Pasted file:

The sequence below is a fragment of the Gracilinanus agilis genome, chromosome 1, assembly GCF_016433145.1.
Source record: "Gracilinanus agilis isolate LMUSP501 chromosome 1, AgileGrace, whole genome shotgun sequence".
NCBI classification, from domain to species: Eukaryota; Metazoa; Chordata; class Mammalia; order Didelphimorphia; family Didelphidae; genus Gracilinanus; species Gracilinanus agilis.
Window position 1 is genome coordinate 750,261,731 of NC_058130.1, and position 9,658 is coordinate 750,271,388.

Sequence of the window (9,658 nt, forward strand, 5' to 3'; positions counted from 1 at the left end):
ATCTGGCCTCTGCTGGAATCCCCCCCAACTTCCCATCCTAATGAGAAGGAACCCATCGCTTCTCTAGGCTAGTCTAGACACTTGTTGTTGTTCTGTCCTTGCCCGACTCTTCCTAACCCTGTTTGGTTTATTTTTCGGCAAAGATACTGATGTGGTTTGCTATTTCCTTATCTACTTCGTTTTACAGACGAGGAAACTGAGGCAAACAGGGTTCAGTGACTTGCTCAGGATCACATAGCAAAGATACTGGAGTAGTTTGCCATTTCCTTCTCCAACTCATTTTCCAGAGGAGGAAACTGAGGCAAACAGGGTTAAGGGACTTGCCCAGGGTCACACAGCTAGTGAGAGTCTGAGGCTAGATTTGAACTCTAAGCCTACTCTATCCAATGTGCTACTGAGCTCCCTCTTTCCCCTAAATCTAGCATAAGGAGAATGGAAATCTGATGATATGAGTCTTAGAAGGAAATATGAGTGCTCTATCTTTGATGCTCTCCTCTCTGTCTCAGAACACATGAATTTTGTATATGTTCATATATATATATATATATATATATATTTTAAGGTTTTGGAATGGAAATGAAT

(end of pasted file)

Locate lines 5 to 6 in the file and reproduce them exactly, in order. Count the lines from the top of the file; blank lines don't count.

Sequence of the window (9,658 nt, forward strand, 5' to 3'; positions counted from 1 at the left end):
ATCTGGCCTCTGCTGGAATCCCCCCCAACTTCCCATCCTAATGAGAAGGAACCCATCGCTTCTCTAGGCTAGTCTAGACACTTGTTGTTGTTCTGTCCTTGCCCGACTCTTCCTAACCCTGTTTGGTTTATTTTTCGGCAAAGATACTGATGTGGTTTGCTATTTCCTTATCTACTTCGTTTTACAGACGAGGAAACTGAGGCAAACAGGGTTCAGTGACTTGCTCAGGATCACATAGCAAAGATACTGGAGTAGTTTGCCATTTCCTTCTCCAACTCATTTTCCAGAGGAGGAAACTGAGGCAAACAGGGTTAAGGGACTTGCCCAGGGTCACACAGCTAGTGAGAGTCTGAGGCTAGATTTGAACTCTAAGCCTACTCTATCCAATGTGCTACTGAGCTCCCTCTTTCCCCTAAATCTAGCATAAGGAGAATGGAAATCTGATGATATGAGTCTTAGAAGGAAATATGAGTGCTCTATCTTTGATGCTCTCCTCTCTGTCTCAGAACACATGAATTTTGTATATGTTCATATATATATATATATATATATATATTTTAAGGTTTTGGAATGGAAATGAAT